Some of my favourite combinations for elixirs are; Ashwagandha, Rose, Cardamon and Vanilla; Tilia, Melissa and Rose: and Orange peel, Lavender and Avena but you could combine your favourite herbs to make a personalised ‘hug in a bottle’ elixir.
A lazy persons elixir can be made by combining tinctures and infused honey. I made this blend as a cooling, calming sweet medicine for my father in law last year to support his cardiovascular health. When I tasted it however I had to make some up for myself immediately and have been enjoying it immensely ever since!
Ultimate Hug in a Bottle:
Hawthorn Berry Tincture 25ml
Hawthorn Blossom Tincture 25ml
Rose 1:1 Tincture 10ml (if your rose tincture is weaker than this up the quantity and lower the others to balance it).
Rosehip Tincture 20ml
Tilia Blossom Elixir 20ml (Use Lime flower honey or regular raw honey if you don’t want to wait a month for the elixir).
The sweetness of the Tilia elixir with the fragrant quality of the rose and fruitiness of the berries makes for something quite special! As a medicine this would be a little cooling for some people at this time of year but as you want this more for the energetic effect rather than the physical (unless it’s suited to your constitution) just a few drops in a small amount of water is a sufficient dose.
Infused honeys are often like hugs in themselves, especially when made with delicious aromatic herbs like Melissa, Rose, Chamomile and Lavender.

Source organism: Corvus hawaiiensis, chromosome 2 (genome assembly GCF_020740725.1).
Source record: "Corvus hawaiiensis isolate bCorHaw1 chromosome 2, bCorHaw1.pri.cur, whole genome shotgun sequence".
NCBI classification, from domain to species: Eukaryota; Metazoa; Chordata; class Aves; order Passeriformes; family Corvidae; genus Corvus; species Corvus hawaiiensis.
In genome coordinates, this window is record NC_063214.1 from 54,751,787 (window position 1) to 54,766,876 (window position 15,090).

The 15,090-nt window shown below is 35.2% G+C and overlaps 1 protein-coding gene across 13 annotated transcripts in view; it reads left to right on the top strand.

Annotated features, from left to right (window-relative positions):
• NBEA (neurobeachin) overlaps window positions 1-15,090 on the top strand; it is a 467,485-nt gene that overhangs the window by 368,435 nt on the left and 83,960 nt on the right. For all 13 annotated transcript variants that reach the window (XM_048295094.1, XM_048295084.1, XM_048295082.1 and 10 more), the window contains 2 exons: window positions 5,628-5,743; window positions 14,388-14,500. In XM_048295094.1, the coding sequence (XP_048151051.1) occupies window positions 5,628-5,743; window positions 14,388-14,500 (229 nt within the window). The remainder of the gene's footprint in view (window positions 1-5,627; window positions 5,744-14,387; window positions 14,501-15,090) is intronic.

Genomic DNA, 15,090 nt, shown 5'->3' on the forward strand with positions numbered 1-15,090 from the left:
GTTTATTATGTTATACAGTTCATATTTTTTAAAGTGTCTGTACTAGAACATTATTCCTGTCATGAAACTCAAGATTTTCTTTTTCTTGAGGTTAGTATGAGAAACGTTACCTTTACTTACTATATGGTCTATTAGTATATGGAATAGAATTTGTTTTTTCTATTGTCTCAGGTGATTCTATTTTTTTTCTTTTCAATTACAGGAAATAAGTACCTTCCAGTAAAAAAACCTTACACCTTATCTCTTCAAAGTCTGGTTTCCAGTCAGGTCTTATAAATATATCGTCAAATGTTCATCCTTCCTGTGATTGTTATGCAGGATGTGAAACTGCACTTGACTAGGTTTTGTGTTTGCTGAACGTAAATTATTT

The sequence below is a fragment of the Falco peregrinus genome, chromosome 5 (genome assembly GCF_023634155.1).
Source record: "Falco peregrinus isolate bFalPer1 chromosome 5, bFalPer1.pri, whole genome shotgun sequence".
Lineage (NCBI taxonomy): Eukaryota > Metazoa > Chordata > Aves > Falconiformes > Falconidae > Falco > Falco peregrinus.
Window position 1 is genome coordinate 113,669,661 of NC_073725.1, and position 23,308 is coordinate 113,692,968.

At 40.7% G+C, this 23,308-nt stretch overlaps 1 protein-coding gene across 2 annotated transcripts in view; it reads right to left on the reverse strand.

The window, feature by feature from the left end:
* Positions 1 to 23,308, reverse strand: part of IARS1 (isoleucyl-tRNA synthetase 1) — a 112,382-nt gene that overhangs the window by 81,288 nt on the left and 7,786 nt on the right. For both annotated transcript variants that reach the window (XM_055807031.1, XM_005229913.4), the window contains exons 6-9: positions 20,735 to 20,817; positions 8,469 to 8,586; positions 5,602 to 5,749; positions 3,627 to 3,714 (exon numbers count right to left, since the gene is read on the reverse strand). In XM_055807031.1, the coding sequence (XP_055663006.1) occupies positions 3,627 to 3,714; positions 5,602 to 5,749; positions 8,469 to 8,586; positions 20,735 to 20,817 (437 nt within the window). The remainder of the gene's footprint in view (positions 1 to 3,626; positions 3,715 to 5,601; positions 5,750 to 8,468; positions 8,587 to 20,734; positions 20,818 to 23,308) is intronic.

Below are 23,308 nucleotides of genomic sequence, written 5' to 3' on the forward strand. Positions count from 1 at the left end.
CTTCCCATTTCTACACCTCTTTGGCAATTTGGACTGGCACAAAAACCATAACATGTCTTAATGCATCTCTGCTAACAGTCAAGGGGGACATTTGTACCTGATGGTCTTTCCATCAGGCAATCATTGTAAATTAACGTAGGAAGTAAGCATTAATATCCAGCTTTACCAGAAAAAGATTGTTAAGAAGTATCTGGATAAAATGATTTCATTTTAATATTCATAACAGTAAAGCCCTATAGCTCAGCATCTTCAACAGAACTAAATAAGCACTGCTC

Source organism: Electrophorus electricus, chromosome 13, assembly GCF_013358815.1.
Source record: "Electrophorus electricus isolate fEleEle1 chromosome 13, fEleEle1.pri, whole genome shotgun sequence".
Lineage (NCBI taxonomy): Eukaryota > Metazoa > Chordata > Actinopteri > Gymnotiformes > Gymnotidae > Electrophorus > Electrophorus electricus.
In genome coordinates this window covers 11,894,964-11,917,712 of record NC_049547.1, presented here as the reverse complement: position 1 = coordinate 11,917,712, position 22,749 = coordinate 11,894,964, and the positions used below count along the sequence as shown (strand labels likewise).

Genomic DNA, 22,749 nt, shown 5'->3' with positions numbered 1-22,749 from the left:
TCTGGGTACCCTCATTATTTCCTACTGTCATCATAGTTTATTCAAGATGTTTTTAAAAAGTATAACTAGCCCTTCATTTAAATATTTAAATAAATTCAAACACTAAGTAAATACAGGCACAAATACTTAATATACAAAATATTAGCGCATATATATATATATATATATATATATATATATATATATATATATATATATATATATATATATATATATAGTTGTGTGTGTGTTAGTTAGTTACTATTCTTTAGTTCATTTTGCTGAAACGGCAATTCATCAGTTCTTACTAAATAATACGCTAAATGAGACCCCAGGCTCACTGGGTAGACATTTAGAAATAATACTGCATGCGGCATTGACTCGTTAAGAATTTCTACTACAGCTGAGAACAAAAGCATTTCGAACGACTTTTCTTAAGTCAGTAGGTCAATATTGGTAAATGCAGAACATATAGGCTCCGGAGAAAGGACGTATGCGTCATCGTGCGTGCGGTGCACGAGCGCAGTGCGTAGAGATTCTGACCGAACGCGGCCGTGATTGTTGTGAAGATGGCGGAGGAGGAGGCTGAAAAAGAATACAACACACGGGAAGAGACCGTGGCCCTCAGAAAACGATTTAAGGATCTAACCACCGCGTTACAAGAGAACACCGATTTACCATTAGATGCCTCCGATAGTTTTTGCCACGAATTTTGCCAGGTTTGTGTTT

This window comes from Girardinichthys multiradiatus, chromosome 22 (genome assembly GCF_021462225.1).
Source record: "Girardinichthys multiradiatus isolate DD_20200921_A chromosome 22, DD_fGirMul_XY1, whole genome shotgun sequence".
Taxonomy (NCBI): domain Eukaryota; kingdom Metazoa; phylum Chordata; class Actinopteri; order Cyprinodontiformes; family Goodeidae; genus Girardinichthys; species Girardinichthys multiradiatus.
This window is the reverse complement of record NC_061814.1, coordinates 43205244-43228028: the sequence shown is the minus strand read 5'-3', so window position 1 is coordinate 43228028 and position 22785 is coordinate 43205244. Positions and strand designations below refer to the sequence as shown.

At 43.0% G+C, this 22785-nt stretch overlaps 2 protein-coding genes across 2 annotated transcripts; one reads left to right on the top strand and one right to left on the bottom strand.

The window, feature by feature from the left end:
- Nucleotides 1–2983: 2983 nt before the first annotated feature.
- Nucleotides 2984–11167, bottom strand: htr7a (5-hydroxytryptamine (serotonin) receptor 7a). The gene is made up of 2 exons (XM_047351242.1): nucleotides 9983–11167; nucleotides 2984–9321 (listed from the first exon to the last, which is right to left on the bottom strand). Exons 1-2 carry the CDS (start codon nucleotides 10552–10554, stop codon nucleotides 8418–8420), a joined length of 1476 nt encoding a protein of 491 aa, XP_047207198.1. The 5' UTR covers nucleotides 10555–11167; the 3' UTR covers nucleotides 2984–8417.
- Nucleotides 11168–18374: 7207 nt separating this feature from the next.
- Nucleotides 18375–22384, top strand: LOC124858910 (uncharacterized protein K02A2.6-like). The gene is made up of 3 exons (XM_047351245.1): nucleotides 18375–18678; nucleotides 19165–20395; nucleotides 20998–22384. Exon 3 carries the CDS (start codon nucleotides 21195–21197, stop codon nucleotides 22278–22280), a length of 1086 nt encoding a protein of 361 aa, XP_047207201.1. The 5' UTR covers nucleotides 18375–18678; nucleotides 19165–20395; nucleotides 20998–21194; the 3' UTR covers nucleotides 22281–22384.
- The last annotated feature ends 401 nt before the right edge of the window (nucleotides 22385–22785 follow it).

Herbal Powders and Electuaries: Blends of powdered herbs make a really convenient way to include a little herbal hugging in your daily diet. One of my absolute favourites is a combination of rose, ashwagandha root and vanilla powders.
When all mixed together they can be added to smoothies, porridge or mixed with honey into a paste to make a delicious herbal electuary. This can be used as a spread or enjoyed in small quantities straight off the spoon. My favourite way to take it is in almond or hazelnut milk.
This delicious drink used 1/2 litre of freshly made nut milk (1/2 almond, 1/2 hazelnut), 1 heaped teaspoon of the powder mix and 1 teaspoon raw honey. It was divine.
I also make a blend of adaptogenic herbs that I always have to hand to add into foods and drinks when I need a bit of support. It’s made with equal parts Tulsi, Eleuthrococcus, Ashwagandha and Maca. Though I try to use local herbs the majority of the time, I do have a soft spot for this powder which always helps me stay centred and connected when things are stressful.
Essential Oil Blends: Lots of essential oils are comforting and uplifting but my favourite herbal hug blend is rose and tangerine. I make up a 2.5% blend in a carrier oil such as sunflower or sweet almond and use in the bath or add to a bottle with a rollette ball for easy application. A delightful way to use these oils is to rub a few drops under your collar bone and then take a few deep breaths. You can immediately feel your shoulders and chest opening out and your heart relaxing and opening. This technique was taught to me by my colleague and I’ve been a fan of it ever since. A beautiful herbal hug indeed.
Flower Essences: Lots of flower remedies could be classed as herbal hugs but my favourites are Chamomile, Calendula, Rose, Hawthorn Blossom and Tilia all of which are balanced, nurturing and uplifting, just like the best hugs.
Big herbal hugs to you all!